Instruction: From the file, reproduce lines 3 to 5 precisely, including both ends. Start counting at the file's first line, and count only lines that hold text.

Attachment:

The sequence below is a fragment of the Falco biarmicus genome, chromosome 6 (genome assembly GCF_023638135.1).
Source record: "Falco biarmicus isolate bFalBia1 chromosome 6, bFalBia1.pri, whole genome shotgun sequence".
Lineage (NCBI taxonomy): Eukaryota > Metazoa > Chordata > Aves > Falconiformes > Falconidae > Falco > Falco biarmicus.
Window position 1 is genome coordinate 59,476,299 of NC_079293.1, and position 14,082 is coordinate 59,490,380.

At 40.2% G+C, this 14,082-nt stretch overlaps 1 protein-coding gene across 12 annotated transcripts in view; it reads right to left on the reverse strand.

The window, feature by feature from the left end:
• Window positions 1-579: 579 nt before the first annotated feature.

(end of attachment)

Lineage (NCBI taxonomy): Eukaryota > Metazoa > Chordata > Aves > Falconiformes > Falconidae > Falco > Falco biarmicus.
Window position 1 is genome coordinate 59,476,299 of NC_079293.1, and position 14,082 is coordinate 59,490,380.

At 40.2% G+C, this 14,082-nt stretch overlaps 1 protein-coding gene across 12 annotated transcripts in view; it reads right to left on the reverse strand.